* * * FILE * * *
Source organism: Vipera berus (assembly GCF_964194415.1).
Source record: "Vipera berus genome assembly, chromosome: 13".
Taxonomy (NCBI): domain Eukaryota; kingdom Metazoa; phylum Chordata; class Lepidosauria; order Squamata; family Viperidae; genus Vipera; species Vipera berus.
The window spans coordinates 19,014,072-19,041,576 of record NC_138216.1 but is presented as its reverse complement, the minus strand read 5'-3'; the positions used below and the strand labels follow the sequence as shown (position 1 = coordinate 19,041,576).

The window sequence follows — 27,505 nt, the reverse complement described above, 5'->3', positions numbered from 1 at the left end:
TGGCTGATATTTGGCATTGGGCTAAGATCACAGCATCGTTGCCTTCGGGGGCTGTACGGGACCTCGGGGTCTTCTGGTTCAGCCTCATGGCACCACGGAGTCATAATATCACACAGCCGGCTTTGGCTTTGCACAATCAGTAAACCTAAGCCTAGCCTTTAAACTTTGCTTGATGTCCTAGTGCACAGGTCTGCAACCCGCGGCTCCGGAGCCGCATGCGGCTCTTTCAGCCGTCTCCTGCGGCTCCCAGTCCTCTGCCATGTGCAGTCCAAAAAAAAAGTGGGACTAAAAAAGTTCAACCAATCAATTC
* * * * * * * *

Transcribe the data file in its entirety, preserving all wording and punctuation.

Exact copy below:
Source organism: Vipera berus (assembly GCF_964194415.1).
Source record: "Vipera berus genome assembly, chromosome: 13".
Taxonomy (NCBI): domain Eukaryota; kingdom Metazoa; phylum Chordata; class Lepidosauria; order Squamata; family Viperidae; genus Vipera; species Vipera berus.
The window spans coordinates 19,014,072-19,041,576 of record NC_138216.1 but is presented as its reverse complement, the minus strand read 5'-3'; the positions used below and the strand labels follow the sequence as shown (position 1 = coordinate 19,041,576).

The window sequence follows — 27,505 nt, the reverse complement described above, 5'->3', positions numbered from 1 at the left end:
TGGCTGATATTTGGCATTGGGCTAAGATCACAGCATCGTTGCCTTCGGGGGCTGTACGGGACCTCGGGGTCTTCTGGTTCAGCCTCATGGCACCACGGAGTCATAATATCACACAGCCGGCTTTGGCTTTGCACAATCAGTAAACCTAAGCCTAGCCTTTAAACTTTGCTTGATGTCCTAGTGCACAGGTCTGCAACCCGCGGCTCCGGAGCCGCATGCGGCTCTTTCAGCCGTCTCCTGCGGCTCCCAGTCCTCTGCCATGTGCAGTCCAAAAAAAAAGTGGGACTAAAAAAGTTCAACCAATCAATTC